Ertan Karpazli / World Bulletin
So long as this hatred does not amount to direct violence or inciting violence against any individual or group, people are free to express their aversion to religions and ideologies as much as they like. This can be in the form of a polite expression of disagreement, or it could be expressed with insults and mockery. Either way, there is nothing protecting Muslims in the west from feeling victimized because of their religion. However, many Muslims feel that racism is the real factor steaming the growing wave of Islamophobia that is sweeping across the west.
Due to the fact that Islam has no ideological attachment or limitation to any specific race, it cannot be protected by race hate laws, unlike religions like Judaism which is intrinsically limited to the children of Israel. Despite the many misconceptions of a largely uninformed public, Islam is not a race. Rather, it is a religion that has been adopted by millions of people around the world from a variety of ethnic and cultural backgrounds. However, because of their centuries of affiliation with Islam, there are certain races that have traditionally become viewed as being simultaneous with the 1,400 year old religion. Namely these are the people of the Middle-East, North Africa, Central Asia and the Indian subcontinent.
In medieval Europe, the words ‘Turks’ and ‘Arabs’ were often interchangeably used to refer to Muslim, and although not politically correct, this is still the case in parts of Europe today. During the civil wars of Yugoslavia, Serbians often referred to their massacres against the Bosnian Muslims as an ‘act of revenge against the Turks,’ even though the Bosnians are an ethnically Indo-European race belonging to the Slavic family. As well as the concept that all Muslims are Arabs and Turks, the concept that all Arabs and Turks are Muslims is also an incorrect one. Communities of Christian Arabs and Turks have been living across the Middle-East, Eastern Europe and parts of Russia for hundreds of years. However, it is this kind of rhetoric that makes many Muslims believe that beneath all the so-called ideological slurs and slanders is nothing more than old-fashioned, medieval racism.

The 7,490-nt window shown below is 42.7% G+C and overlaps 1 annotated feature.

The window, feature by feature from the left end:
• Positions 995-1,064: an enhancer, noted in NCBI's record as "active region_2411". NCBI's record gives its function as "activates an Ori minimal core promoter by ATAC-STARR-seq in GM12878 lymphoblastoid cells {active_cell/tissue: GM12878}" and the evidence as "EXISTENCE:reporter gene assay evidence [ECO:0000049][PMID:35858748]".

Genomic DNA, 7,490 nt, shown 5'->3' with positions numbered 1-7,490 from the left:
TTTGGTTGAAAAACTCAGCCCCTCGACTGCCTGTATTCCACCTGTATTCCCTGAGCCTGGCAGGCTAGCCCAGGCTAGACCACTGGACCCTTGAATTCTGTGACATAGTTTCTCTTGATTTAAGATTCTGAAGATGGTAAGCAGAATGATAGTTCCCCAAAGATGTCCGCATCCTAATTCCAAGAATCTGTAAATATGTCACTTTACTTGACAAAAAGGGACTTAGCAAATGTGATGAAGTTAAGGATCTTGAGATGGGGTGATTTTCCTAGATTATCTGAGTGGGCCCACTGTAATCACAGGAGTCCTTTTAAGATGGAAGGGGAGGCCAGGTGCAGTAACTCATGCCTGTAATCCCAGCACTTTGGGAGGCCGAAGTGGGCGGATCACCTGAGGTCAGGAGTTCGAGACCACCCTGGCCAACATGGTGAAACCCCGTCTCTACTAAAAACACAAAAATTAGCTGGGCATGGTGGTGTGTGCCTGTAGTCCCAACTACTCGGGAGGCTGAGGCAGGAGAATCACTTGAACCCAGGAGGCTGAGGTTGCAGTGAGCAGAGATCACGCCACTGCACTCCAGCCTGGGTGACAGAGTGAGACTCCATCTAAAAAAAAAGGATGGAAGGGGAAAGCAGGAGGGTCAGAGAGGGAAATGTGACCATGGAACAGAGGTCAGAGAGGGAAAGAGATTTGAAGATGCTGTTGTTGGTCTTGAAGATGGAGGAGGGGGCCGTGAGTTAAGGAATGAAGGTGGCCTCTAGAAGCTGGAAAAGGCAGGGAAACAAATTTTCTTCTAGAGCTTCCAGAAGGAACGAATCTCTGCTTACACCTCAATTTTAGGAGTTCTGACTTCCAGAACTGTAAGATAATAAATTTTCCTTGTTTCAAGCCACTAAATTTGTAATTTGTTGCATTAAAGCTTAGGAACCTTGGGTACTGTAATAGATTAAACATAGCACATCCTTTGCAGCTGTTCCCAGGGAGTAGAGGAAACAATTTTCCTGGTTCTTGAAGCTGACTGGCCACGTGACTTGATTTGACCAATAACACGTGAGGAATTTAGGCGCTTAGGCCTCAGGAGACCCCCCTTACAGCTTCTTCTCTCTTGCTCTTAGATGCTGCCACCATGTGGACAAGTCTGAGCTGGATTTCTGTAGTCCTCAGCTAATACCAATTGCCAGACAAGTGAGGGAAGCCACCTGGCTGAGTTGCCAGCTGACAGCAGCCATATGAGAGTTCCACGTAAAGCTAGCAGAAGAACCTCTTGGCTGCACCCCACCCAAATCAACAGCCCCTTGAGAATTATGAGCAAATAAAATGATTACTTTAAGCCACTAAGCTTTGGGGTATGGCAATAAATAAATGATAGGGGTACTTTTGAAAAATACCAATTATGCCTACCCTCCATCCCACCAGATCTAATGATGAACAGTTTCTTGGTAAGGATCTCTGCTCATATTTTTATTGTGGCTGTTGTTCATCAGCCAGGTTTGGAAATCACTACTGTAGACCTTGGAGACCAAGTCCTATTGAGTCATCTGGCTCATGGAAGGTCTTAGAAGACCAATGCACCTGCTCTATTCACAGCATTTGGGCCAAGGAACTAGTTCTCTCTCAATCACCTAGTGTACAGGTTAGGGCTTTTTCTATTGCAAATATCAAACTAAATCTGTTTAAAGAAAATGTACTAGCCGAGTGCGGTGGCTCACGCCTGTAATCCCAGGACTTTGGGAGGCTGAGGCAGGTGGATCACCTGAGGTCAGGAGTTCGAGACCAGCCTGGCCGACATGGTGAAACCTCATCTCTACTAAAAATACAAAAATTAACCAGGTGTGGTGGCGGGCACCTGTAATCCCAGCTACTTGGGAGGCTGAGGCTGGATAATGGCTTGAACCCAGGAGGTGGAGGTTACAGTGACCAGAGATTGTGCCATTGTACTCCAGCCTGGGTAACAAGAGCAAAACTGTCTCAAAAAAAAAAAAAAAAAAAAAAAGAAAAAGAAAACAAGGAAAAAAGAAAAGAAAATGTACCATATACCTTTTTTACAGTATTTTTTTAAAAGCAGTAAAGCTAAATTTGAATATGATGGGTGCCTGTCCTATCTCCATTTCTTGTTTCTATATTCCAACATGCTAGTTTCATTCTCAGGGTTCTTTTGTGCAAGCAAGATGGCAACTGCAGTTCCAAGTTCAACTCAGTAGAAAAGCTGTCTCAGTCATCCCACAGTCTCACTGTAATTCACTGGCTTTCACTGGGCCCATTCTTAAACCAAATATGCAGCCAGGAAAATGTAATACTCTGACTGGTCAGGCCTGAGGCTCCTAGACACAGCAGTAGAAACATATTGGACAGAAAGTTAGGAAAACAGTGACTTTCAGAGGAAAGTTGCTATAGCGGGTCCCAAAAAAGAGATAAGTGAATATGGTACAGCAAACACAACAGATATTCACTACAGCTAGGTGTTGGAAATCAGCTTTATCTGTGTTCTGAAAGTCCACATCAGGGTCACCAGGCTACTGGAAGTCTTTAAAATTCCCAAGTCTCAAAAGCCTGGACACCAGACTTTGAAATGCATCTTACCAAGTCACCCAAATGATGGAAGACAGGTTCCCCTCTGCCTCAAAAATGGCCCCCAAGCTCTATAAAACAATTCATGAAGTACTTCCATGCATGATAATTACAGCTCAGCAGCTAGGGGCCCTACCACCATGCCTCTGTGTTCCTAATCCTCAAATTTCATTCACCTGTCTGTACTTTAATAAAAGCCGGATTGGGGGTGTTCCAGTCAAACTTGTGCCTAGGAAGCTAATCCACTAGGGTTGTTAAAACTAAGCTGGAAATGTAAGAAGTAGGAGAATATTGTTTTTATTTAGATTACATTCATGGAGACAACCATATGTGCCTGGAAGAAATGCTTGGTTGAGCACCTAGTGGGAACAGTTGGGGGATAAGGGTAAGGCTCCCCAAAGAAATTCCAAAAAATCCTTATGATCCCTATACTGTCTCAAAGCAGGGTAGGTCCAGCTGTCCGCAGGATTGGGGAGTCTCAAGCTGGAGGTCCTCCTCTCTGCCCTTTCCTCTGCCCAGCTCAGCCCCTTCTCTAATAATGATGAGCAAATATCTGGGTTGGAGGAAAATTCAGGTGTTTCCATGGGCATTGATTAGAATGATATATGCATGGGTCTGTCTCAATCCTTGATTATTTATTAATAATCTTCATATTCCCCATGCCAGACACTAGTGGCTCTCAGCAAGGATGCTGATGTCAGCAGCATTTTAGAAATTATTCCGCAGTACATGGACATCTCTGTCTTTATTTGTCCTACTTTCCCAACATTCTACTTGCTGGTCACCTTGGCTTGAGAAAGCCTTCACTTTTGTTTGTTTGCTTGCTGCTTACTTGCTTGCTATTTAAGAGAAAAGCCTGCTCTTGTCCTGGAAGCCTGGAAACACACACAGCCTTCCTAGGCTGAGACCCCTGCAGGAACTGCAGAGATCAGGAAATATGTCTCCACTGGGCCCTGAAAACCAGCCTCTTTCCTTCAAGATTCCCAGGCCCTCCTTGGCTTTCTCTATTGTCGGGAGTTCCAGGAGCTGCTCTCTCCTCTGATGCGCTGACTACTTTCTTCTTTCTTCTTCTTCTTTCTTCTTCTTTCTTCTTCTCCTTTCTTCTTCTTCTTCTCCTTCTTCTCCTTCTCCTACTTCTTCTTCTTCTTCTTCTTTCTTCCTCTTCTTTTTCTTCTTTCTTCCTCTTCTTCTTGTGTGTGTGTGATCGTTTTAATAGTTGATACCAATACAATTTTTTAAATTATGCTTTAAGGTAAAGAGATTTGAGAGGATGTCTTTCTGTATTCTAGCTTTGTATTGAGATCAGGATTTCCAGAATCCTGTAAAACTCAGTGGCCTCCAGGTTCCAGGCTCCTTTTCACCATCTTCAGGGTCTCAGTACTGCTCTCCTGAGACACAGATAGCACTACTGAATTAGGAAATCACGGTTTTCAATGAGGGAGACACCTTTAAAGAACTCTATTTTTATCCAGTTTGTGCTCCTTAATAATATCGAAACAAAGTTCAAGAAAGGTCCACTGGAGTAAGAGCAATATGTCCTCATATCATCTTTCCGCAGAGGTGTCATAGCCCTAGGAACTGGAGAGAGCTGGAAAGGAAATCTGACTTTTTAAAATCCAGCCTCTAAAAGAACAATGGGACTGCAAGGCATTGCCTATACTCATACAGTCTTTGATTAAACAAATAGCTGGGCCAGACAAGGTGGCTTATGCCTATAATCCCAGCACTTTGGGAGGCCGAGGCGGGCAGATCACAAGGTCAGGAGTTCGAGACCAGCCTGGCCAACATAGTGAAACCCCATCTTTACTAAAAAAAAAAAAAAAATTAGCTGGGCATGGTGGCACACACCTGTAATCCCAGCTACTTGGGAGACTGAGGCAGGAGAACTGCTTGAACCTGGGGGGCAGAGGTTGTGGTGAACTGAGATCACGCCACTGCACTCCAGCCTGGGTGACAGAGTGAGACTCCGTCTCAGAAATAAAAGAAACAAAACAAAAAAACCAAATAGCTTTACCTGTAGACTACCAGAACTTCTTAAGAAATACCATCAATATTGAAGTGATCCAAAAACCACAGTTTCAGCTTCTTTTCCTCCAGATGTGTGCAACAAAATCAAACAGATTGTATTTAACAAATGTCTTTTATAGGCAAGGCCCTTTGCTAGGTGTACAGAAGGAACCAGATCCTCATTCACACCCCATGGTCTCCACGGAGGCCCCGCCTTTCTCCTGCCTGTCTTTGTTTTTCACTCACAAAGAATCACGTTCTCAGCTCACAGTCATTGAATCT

Particularly in the west, the vast majority of Muslims are brown-skinned migrants from places like Pakistan, India, Bangladesh, Somalia and Morocco. Despite being the fastest growing religion in the world in terms of both birth rate and conversion, the rarity of white-skinned western converts to Islam makes them difficult to spot among the crowd. This may be deemed to be the root cause of the misconception many westerners have of Islam being race-specific. Even non-Muslims who fit the description of western perceptions of a stereotypical Muslim have been victims of anti-Islamic hatred.
Among the many Muslims who are already stopped, searched and questioned at places like airports and shopping malls are many non-Muslims who have a ‘Muslim appearance’, whatever that may be. This means anyone who has a beard, covers their hair or likes to wear long, loose clothes could potentially find themselves on the CIA’s list of suspected Islamist militants. After 9/11 and similar tragedies in which Muslims were also killed, turban-wearing bearded Sikh men were often targeted in the backlash just because they ‘looked Muslim.’
This is alarming considering that most terrorist attacks in the west throughout history have been committed by white-skinned conservative Christian men. When Anders Breivik killed 69 people in Norway in July 2011, no one saw a backlash against tall, white, blonde-haired, blue-eyed men in Europe. Also, having been on the receiving end of decades of bomb attacks by the Irish Republican Army (IRA), today no one in Britain is stopped and searched for having ginger hair and speaking with an Irish accent.
Islam may not be a race, but Muslims feel that much of the hatred directed against them is in fact racial under an Islamophobic disguise.
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